After a voter advocacy group offered proof that county clerks and other election officials could identify how specific people voted — which would violate a citizen’s basic right to a secret ballot — Colorado Secretary of State Scott Gessler announced an “emergency rule” effective immediately that will prevent officials from linking ballots to voters. It’s a big win for activist Marilyn Marks, who has been criticizing the system for more than a year. But at least one county clerk thinks the rule change will only create a whole host of headaches come Election Day. The rule announced late yesterday afternoon is a noteworthy move for Gessler, who has faced numerous lawsuits and considerable criticism from government watchdog groups and other political organizations as the November election nears.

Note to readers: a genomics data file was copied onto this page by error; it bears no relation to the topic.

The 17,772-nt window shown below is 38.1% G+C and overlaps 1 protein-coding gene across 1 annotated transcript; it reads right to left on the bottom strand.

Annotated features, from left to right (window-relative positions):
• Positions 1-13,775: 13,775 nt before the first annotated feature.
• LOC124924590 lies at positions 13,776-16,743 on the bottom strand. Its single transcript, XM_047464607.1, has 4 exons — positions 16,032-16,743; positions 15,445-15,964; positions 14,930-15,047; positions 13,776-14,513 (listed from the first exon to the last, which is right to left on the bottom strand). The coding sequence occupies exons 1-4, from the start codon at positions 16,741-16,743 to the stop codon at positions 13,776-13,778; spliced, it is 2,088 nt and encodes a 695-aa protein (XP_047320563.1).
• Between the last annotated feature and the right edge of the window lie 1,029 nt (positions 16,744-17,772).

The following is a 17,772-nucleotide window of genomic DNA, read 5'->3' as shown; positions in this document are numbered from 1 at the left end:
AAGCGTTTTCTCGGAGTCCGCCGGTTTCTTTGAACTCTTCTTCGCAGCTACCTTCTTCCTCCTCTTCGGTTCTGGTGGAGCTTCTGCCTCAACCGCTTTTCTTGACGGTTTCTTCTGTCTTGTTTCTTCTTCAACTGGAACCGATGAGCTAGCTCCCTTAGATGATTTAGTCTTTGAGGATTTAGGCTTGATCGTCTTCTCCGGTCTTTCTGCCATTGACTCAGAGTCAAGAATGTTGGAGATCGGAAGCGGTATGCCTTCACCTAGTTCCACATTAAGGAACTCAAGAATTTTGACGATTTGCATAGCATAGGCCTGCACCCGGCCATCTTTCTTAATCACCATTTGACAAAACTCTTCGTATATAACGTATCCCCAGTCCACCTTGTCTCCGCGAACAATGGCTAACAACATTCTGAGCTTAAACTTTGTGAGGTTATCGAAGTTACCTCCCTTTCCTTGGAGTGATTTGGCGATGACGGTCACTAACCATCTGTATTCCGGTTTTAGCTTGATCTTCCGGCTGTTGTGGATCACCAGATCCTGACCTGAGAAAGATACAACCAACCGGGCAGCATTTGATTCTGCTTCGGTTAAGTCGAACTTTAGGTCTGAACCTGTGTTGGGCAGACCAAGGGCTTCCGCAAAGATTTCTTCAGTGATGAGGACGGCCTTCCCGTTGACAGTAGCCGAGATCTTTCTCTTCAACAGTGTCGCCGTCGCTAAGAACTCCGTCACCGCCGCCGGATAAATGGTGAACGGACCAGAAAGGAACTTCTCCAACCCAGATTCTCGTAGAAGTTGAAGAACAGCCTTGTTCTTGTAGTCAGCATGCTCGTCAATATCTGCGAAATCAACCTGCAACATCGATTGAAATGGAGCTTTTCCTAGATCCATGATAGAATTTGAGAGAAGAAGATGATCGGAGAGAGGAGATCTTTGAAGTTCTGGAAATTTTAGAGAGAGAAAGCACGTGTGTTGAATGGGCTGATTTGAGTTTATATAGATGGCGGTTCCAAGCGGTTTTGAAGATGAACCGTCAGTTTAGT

Gessler, whose office oversees elections across the state, was most recently dealt a blow by Denver District Court when a judge rejected a series of election rules that he had rewritten. In that case, rule changes had angered several good government groups that argued that Gessler was overstepping his bounds as a member of the executive branch of government not charged with actually writing rules — and the court seemed to agree on many counts. In this latest development, Gessler is definitely making a rule change — but this time, an advocacy watchdog group is applauding the effort.
Here’s the basic problem and how Gessler’s office hopes to address it: According to Marks, founder and president of Citizen Center — a non-partisan, non-profit group that focuses on accountability and transparency in elections — in 44 counties across Colorado that use the same system, unique barcodes on the ballots allow officials with access to the ballots to eventually trace them back to individual voters.
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